It is with great sadness that I have to post the passing of our beloved Hurley. He was doing so great this summer and then at his August appointment the Dr. noticed a “nodule”, in his chest X-ray. At the time, we were still hopeful that his oral chemo would help ward off any further cancer but in the back of my mind that word “nodule” kept creeping up to me. Funny how certain words can immediately gain a negative connotation depending on the circumstance.
I think it was at that time I started avoiding my blog here because I just didn’t want to have to put down in words what could be happening to my buddy.
We went back to WSU in late September where we discovered that “nodule” had now tripled in size from 4mm to 12mm. Our Dr. was concerned but still optimistic which we then shared and tried to pass along to Hurley.
Around the 2nd week of October, Hurley began to lose his appetite, and just wasn’t acting like himself. I brought him into our local vet in hopes that perhaps he had a bug or had eaten something bad and I honestly was (naively) not even attributing it to the cancer at this time. This went on for about a week and while we thought he was getting a little better our Oncologist at WSU decided we should bump up his check up just to make sure. On Thursday October 20th, Alana took Hurley into WSU for a full scan and check up. It did not go good. Hurley’s cancer had come back at an unprecedented rate and had filled his chest cavity as well as a new large tumor in his kidneys. I was out of the country on business and have never felt so helpless in my life. The Dr. put Hurley on some steroids to help increase his appetite (which it did) as well as some pain killers (if needed). We were told Hurley would have 30-60 days to live.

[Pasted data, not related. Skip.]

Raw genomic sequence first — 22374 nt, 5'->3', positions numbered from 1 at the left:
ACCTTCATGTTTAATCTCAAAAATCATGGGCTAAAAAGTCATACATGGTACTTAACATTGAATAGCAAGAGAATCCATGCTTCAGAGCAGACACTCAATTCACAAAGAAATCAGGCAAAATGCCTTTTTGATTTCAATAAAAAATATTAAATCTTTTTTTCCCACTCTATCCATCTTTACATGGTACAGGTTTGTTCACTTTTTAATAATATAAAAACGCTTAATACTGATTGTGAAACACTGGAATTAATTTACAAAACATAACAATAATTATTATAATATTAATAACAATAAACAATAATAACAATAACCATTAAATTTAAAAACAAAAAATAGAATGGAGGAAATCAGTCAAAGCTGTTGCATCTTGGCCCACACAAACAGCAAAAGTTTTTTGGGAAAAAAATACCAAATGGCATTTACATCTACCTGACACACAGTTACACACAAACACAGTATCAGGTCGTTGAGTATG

I returned home on Friday October 28th (8 days after his visit) to quite a shock. I could not believe how gaunt and tired my dog who has always been so full of life and joy looked. There was also now a wheeze to his labored breathing. I didn’t want him to see my sorrow and told him how happy I was to see him and how much I missed him. As soon as I left the room I broke down. This was happening to fast. It wasn’t supposed to go this way. I was supposed to have more time with him.
When my wife returned home that night, and I was through talking about me, me, me and how unfair this was to us we came to the conclusion that Hurley was letting us know it was time. I certainly was not going to watch him suffer. While apparently not in great pain, he had become uncomfortable and with how fast we had gone downhill, we felt that pain was just around the corner.
Saturday, October 29th was a beautiful sunny day. Hurley has always been a sun worshiper so we brought his bed outside and laid with him there for a good hour and a half to two hours. Just past noon, our vet came out and with heavy hearts, tears in our eyes, and hands on our boy, we released him from his tired body…
We miss him dearly and at times feel cheated he was on this earth for just short of 7 years. Too young. So much more to offer. But in hindsight, when Hurley was first diagnosed with Osteosarcoma and made the decision to take his leg off, we agreed that if Hurley had one more good summer it would all be worth it. And what a summer he had! So many visitors and so much fun in the water, it truly was HIS summer and for that we are grateful and know we made the right decision.
We do want to say how thankful we are to the incredible staff at Washington State University Veterinary Teaching School. From the very beginning of this journey they have made us feel that Hurley was their 1st and most important patient and that has meant so much to us.
Thanks also to this wonderful site for offering us so much education and support through our journey… It was most certainly worth it.
All our best,
John and Alana
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